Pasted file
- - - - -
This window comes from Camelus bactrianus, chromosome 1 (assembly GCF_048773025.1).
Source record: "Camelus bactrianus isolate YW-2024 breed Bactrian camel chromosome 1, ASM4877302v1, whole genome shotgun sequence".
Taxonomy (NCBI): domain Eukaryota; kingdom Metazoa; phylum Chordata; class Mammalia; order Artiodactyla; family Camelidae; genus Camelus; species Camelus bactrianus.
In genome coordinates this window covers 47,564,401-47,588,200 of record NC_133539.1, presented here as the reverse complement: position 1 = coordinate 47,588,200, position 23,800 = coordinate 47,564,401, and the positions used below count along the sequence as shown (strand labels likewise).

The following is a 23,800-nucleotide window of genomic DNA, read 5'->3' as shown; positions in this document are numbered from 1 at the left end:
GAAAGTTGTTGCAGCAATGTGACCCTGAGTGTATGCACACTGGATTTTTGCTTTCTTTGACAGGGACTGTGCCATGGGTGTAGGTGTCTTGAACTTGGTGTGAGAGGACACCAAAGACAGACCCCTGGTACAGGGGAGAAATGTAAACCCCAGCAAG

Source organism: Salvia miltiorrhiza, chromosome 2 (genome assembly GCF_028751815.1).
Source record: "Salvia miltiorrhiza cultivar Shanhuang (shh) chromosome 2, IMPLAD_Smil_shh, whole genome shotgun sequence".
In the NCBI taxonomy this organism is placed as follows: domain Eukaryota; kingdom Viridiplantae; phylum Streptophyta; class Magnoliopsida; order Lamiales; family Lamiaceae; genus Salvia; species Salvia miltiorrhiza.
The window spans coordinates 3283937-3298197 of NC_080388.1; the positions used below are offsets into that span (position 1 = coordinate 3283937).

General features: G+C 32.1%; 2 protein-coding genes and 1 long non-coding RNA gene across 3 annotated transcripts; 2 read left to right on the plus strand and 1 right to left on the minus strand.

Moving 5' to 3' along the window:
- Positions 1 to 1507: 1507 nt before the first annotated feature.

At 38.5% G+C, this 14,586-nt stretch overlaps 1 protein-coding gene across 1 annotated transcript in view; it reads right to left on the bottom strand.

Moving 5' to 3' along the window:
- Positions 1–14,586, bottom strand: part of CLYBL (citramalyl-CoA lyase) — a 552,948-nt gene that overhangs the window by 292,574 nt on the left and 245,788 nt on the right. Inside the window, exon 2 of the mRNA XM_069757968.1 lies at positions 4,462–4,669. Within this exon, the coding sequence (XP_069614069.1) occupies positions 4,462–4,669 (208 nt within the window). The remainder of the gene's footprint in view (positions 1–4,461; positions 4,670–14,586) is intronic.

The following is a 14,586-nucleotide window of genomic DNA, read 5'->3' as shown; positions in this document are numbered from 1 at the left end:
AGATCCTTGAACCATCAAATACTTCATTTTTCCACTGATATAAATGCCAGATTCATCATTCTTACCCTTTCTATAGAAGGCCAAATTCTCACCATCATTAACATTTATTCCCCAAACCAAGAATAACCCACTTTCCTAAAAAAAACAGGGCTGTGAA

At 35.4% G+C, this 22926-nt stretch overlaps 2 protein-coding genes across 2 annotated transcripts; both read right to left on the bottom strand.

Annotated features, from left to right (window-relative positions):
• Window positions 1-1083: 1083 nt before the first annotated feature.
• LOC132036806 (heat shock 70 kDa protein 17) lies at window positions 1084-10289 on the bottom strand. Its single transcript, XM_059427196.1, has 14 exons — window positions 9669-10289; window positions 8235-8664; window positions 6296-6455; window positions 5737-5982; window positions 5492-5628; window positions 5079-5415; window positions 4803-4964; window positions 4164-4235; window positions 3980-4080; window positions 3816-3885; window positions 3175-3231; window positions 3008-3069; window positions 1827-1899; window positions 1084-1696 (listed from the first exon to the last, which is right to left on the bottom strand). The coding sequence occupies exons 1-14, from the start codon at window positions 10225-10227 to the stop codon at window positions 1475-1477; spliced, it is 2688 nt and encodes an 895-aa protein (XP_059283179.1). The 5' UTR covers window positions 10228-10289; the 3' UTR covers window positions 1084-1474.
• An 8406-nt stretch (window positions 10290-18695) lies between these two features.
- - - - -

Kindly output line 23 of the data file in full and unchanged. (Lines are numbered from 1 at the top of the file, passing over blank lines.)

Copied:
• An 8406-nt stretch (window positions 10290-18695) lies between these two features.